Health & Wellness

Headed to the grocery store? Try this one trick to avoid temptation

Grocery shopping on an empty stomach can be a big mistake – you may end up with a cart full of cookies, chips and ice cream. But there's an easy solution — eating an apple before grocery shopping encourages people to buy healthier foods, a recent study finds.

“Just having a small health snack before shopping can help you steer people toward healthier choices,” writes Aner Tal, a research associate at the Cornell Food and Brand Lab, via email.

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Closeup detail of a woman shopping in a supermarket; Shutterstock ID 270805166; PO: TODAY for Health/ Lauren

What motivates people to buy vegetables rather than junk food?

Researchers from the Cornell University Food and Brand Lab performed three experiments. In the first, they randomly provided an apple sample, a cookie sample, or no sample to 120 shoppers. Then they examined the participants’ purchases; those who ate an apple bought 28 percent more fruits and vegetables than those who ate a cookie and 25 percent more fruits and vegetables than those who had no sample.

“Eating something healthy primes healthiness as a concept in people’s minds. It can be non-conscious,” says Tal. “But it leads people to be sensitized to and steers them towards healthier foods.”

In the second study, the researchers randomly gave 56 people either a cookie or an apple and asked them to shop virtually and choose between 20 food pairs, which include a high and low calorie choice. Cookie consumers picked unhealthy foods more often.

The last experiment looked at if using labels of health and unhealthy could influence behavior. The researchers randomly divided 59 participants into three groups: one group drank “healthy chocolate milk,” one group drank “rich indulgent chocolate milk,” and the third drank none. Subjects again virtually shopped and those who drank what they thought was healthy milk (the milk was all the same) selected more healthy foods.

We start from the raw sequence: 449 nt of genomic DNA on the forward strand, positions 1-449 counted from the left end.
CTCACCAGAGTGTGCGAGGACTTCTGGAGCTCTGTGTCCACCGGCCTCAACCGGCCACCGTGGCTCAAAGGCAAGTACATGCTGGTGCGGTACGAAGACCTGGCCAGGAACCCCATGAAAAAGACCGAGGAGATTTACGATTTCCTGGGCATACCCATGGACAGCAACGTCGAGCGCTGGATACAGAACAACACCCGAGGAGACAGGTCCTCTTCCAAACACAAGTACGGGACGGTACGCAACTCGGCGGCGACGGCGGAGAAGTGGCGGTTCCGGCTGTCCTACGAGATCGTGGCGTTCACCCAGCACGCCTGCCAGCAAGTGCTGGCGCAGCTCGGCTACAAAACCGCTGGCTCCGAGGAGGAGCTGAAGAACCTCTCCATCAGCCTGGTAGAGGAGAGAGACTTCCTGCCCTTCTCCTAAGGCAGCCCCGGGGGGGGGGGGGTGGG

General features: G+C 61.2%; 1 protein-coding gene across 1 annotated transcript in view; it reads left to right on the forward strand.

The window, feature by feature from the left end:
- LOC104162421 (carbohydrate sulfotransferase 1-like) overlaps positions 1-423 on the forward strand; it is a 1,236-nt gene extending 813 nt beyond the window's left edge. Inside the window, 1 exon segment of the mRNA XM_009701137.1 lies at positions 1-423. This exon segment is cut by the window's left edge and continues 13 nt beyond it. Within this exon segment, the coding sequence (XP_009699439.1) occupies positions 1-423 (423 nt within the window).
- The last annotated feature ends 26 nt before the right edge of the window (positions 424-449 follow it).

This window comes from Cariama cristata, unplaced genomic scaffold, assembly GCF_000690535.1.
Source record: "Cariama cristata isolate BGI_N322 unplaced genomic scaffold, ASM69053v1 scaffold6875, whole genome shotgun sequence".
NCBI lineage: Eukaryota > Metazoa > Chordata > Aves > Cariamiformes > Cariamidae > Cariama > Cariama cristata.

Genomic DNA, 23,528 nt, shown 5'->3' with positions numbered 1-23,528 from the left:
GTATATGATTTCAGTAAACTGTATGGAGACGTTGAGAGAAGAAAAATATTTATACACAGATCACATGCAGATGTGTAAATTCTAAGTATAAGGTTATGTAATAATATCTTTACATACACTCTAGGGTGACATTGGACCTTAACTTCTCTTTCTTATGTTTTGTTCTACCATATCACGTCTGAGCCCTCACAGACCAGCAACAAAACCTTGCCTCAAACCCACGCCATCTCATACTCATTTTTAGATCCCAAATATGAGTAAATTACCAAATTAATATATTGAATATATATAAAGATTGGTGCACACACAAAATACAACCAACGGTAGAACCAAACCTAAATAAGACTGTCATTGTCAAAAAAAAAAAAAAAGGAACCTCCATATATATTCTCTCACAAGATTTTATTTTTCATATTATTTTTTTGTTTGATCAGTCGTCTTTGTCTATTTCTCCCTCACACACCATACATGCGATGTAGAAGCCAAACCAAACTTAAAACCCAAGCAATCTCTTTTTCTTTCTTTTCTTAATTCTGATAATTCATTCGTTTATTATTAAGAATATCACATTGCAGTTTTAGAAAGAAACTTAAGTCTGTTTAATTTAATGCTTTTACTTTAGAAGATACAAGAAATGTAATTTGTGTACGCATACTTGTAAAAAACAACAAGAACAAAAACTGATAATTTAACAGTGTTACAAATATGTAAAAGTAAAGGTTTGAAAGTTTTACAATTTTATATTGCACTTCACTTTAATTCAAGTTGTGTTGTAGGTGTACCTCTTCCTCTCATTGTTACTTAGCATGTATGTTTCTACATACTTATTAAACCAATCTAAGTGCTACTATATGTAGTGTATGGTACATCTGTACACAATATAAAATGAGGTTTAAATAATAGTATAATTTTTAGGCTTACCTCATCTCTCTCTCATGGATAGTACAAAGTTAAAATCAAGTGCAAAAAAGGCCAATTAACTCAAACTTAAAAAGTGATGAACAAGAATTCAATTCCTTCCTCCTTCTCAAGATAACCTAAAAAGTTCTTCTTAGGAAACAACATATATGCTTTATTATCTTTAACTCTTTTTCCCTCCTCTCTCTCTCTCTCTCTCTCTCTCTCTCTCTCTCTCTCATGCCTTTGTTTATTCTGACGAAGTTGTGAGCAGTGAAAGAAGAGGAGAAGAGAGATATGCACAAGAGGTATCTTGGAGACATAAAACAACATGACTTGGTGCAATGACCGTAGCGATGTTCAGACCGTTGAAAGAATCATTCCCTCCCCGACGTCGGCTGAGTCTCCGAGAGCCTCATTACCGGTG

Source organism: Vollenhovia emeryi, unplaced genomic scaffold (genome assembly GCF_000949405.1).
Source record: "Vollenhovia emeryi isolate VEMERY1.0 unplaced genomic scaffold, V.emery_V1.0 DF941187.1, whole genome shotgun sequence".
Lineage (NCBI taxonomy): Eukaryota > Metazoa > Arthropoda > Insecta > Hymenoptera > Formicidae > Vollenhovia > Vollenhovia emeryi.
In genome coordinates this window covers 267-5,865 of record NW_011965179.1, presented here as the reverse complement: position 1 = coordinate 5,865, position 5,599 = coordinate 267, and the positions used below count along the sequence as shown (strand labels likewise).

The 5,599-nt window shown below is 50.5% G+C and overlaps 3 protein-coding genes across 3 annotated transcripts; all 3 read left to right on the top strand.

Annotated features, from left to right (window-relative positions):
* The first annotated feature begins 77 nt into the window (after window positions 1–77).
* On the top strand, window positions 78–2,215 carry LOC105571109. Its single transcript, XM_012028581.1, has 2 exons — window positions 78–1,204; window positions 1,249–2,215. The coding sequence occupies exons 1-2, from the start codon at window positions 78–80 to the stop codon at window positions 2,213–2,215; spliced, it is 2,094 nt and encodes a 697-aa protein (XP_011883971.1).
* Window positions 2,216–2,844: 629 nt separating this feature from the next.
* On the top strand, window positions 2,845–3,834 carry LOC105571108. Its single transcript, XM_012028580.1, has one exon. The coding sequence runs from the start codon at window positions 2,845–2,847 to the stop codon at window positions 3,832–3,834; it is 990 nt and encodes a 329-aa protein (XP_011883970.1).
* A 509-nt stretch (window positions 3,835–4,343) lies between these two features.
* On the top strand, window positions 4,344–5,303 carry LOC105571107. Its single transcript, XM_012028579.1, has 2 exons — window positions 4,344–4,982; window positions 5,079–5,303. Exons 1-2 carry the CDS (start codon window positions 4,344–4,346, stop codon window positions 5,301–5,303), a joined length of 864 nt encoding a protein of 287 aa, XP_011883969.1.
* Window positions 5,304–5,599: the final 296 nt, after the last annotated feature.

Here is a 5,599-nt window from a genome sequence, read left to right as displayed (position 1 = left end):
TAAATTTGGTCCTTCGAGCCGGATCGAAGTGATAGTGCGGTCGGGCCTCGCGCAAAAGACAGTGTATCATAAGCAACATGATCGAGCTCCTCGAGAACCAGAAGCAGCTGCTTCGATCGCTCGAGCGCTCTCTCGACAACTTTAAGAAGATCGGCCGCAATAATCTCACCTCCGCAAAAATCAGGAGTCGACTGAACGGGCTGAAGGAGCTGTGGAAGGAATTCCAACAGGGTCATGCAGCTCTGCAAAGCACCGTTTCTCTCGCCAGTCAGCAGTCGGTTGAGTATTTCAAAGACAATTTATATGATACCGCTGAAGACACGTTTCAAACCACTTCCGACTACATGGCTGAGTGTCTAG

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Leslie Bonci, director of sports nutrition at UPMC Center for Sports Medicine, says the study shows that making a smart decision can help people become better shoppers.

“An apple before you start leads to better choices in your cart,” she says.

While enjoying an apple certainly helps, Bonci says people can try a few other tricks to change their shopping habits. Always take a list when shopping; it prevents splurging on unhealthy foods. And, consider chewing gum or drinking water—it keeps the mouth busy and reduces temptation.

“Chewing gum or maybe [drinking] a bottle of water is something to do with your mouth that is also filling up the gut,” she says.

If gum and water don’t cut it, consider eating a healthy snack while in the grocery store. There’s nothing wrong with grabbing an apple or tearing into a bag of baby carrots while strolling the isles (do remember to pay for your snacks, though). Another tip? Avoid the checkout lines with candy at the end.

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